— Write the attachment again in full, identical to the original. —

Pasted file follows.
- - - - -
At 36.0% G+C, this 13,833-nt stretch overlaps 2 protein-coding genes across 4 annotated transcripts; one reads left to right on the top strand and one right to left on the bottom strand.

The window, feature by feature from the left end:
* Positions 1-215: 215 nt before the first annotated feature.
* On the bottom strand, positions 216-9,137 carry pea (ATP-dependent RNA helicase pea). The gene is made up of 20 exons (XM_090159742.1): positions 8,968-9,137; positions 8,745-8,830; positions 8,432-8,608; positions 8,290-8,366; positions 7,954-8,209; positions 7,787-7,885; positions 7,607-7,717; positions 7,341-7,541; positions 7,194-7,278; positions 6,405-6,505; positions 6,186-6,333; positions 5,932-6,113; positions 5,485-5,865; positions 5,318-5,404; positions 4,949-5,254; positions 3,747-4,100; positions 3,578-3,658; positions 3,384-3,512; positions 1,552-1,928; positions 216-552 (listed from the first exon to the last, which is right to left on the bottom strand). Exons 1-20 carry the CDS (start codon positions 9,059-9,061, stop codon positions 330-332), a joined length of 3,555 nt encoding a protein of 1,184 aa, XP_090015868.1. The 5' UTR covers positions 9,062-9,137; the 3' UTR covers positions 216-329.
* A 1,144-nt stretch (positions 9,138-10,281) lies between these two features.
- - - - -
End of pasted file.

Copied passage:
At 36.0% G+C, this 13,833-nt stretch overlaps 2 protein-coding genes across 4 annotated transcripts; one reads left to right on the top strand and one right to left on the bottom strand.

The window, feature by feature from the left end:
* Positions 1-215: 215 nt before the first annotated feature.
* On the bottom strand, positions 216-9,137 carry pea (ATP-dependent RNA helicase pea). The gene is made up of 20 exons (XM_090159742.1): positions 8,968-9,137; positions 8,745-8,830; positions 8,432-8,608; positions 8,290-8,366; positions 7,954-8,209; positions 7,787-7,885; positions 7,607-7,717; positions 7,341-7,541; positions 7,194-7,278; positions 6,405-6,505; positions 6,186-6,333; positions 5,932-6,113; positions 5,485-5,865; positions 5,318-5,404; positions 4,949-5,254; positions 3,747-4,100; positions 3,578-3,658; positions 3,384-3,512; positions 1,552-1,928; positions 216-552 (listed from the first exon to the last, which is right to left on the bottom strand). Exons 1-20 carry the CDS (start codon positions 9,059-9,061, stop codon positions 330-332), a joined length of 3,555 nt encoding a protein of 1,184 aa, XP_090015868.1. The 5' UTR covers positions 9,062-9,137; the 3' UTR covers positions 216-329.
* A 1,144-nt stretch (positions 9,138-10,281) lies between these two features.